The Parental Intelligence Newsletter

8 August 2010

Hi, this is Bob Collier inviting you to 'explore the psychology of happy and successful parenting', connect with bright minds, discover new ideas and sail outside the mainstream for a while without running aground.

All that and more.

In this issue of the Parental Intelligence Newsletter there are links to 32 articles, 2 videos and 10 notices and items of news. As always, I trust you will find in my latest collection of parenting, education and personal development ideas and information from around the internet something that will make a positive difference to your life - and, through you, to the lives of your children.

Please scroll down to pick and choose whatever is of interest and useful to you.

Thank you for being here! I appreciate this opportunity to be of help to you in your parenting adventure and wish you all the happiness and success you would wish yourself.

See you next time!



"When it comes to you, only one person has all the answers - and that's YOU; but not the 'you' that's doing the talking!" - Ian White


Real Men Have Feelings Too

On Ian White,  Affectology™ and Af-x® Therapy

Working in a profession that has a lot to do with sensitive emotional issues, and being an active member of a motorcycle club is not a conflict of ideas for Af-x Practitioner, Ian White. He says there's no paradox there, because, as much as they might like to deny it - bury and suppress it - the "real men" of that club, and the scores of policemen, firemen and builders he's worked with, have feelings too!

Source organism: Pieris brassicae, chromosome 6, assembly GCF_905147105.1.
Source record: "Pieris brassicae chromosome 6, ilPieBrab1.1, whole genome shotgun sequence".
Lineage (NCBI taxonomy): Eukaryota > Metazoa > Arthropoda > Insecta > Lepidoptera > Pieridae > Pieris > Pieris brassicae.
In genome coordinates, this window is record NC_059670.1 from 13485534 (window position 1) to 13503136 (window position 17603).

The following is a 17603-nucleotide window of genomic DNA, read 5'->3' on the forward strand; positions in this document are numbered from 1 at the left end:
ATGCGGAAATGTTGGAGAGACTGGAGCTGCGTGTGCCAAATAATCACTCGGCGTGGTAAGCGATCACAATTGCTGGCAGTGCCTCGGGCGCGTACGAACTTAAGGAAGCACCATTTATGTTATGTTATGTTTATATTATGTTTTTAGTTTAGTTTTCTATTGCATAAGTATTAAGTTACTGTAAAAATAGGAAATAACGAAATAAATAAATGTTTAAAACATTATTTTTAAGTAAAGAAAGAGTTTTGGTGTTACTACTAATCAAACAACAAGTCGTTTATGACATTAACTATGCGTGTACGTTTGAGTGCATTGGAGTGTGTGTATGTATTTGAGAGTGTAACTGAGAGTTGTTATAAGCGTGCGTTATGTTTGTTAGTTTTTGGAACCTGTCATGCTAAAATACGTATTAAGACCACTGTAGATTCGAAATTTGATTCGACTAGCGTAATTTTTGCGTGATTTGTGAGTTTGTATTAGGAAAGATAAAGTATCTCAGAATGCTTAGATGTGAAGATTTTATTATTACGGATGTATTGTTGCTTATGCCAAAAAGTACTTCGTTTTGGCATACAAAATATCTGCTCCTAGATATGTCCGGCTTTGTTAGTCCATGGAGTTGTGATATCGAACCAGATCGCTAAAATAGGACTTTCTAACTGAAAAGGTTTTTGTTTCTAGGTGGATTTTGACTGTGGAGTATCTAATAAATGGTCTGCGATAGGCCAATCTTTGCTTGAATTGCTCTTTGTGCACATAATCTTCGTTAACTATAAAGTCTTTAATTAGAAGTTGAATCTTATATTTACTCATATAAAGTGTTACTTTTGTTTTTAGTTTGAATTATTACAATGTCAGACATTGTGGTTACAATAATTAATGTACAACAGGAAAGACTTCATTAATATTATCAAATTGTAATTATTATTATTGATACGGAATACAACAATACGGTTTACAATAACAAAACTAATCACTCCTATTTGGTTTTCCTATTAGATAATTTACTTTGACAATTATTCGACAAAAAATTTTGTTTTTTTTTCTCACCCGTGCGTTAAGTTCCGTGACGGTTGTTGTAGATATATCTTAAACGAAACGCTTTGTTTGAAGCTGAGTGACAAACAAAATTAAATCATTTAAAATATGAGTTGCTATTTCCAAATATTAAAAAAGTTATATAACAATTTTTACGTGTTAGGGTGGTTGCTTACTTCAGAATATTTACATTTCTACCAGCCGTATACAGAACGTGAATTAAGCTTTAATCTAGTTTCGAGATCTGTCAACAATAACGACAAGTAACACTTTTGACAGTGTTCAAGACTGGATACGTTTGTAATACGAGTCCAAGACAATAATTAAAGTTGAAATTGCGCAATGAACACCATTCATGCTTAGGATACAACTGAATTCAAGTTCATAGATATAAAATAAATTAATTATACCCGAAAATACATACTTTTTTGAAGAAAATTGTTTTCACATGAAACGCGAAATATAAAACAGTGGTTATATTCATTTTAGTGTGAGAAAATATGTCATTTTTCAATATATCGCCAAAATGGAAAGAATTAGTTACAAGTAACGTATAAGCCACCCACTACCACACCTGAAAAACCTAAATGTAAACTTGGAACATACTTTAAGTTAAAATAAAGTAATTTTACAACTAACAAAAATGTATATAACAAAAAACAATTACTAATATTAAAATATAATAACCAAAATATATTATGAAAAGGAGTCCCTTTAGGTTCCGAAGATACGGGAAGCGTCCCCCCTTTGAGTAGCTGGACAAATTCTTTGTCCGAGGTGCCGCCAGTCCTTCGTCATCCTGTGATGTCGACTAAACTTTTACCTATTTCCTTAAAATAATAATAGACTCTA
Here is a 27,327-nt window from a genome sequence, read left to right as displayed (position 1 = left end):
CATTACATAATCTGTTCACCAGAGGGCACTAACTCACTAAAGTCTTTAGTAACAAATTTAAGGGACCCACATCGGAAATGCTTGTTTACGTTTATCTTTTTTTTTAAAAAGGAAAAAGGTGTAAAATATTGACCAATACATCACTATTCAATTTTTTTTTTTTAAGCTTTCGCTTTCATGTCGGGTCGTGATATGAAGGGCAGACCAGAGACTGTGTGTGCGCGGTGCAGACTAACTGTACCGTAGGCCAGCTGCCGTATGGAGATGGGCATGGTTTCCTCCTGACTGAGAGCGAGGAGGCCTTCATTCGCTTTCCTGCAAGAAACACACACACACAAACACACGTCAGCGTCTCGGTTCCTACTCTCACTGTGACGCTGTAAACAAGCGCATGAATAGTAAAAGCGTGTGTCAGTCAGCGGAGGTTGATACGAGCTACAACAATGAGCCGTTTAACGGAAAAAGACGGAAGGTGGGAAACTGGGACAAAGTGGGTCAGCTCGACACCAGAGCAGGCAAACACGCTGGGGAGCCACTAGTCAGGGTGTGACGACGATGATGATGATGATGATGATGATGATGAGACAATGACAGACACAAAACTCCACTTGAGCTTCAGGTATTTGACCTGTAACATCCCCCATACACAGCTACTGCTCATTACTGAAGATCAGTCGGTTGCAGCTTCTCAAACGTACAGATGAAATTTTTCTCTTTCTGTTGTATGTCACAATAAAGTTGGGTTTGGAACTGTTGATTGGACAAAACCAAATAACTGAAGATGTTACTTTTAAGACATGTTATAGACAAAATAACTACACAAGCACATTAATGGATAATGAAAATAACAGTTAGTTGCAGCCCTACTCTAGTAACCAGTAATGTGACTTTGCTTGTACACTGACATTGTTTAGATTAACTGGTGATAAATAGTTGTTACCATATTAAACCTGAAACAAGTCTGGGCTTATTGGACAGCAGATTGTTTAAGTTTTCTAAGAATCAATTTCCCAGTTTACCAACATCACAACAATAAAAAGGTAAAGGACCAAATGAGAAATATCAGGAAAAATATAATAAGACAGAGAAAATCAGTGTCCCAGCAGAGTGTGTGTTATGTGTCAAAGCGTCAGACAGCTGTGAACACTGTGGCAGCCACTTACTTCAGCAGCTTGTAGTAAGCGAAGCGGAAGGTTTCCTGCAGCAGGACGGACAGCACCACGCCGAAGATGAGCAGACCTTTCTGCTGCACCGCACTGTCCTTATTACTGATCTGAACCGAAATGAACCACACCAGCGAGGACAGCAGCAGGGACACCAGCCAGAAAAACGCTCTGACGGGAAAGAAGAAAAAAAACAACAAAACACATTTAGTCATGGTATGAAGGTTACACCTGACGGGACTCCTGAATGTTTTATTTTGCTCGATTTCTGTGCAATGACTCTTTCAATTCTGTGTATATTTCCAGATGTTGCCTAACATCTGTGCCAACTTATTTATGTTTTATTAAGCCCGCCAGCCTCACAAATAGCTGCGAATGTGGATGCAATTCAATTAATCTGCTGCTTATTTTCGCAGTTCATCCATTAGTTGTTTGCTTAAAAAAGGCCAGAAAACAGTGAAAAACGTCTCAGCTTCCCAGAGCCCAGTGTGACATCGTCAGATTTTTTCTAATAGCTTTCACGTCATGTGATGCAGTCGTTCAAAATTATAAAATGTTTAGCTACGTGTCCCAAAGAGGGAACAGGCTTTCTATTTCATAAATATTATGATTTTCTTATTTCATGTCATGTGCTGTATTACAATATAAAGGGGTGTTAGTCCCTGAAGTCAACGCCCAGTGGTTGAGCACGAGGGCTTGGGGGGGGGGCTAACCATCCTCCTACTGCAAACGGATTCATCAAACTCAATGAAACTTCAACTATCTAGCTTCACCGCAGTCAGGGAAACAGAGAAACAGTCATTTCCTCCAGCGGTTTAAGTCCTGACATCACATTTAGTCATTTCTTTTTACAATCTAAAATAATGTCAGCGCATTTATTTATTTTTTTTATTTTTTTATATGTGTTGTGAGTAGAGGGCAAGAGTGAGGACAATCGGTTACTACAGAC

White jokes that "being an affectologist let loose in a world full of people feels a bit like being Count Dracula in charge of the blood bank." He smiles and sounds flippant, but he's serious about that and says that men in our society are starting to pay dearly for their perceptions that they "can't have emotions. Stand firm. Never give up!"

He says that Dracula knew that everybody has blood coursing through his or her veins, but he lived in a time when not everybody knew that for certain - or, at least, how important it was. Today's affectologist knows that we are all driven by deep - if not invisible - feelings and emotions, but lives in a time when not everybody accepts the importance of that; especially many males in our society.

White talks about Goleman spending his life and career researching 'emotional intelligence.' Damasio spends his life and career researching the effect that feelings have on people - all people! Susan Greenfield researches the 'Secret Life of the Brain;' - emotion, in other words. And long is the list of bestselling books and well-researched papers that support that. These people are not new-age gurus sitting in caves in the Himalayas. They are professors and established neurobiologists and affective neuroscientists devoted to the fact that we are all influenced to lesser and greater degrees by our emotions and feelings - both obvious and hidden. White is one of the new breed of professionals openly talking about the need for recognition and acknowledgement of our 'feeling selves' in the whole range of health, whether mental, physical, behavioural or attitudinal.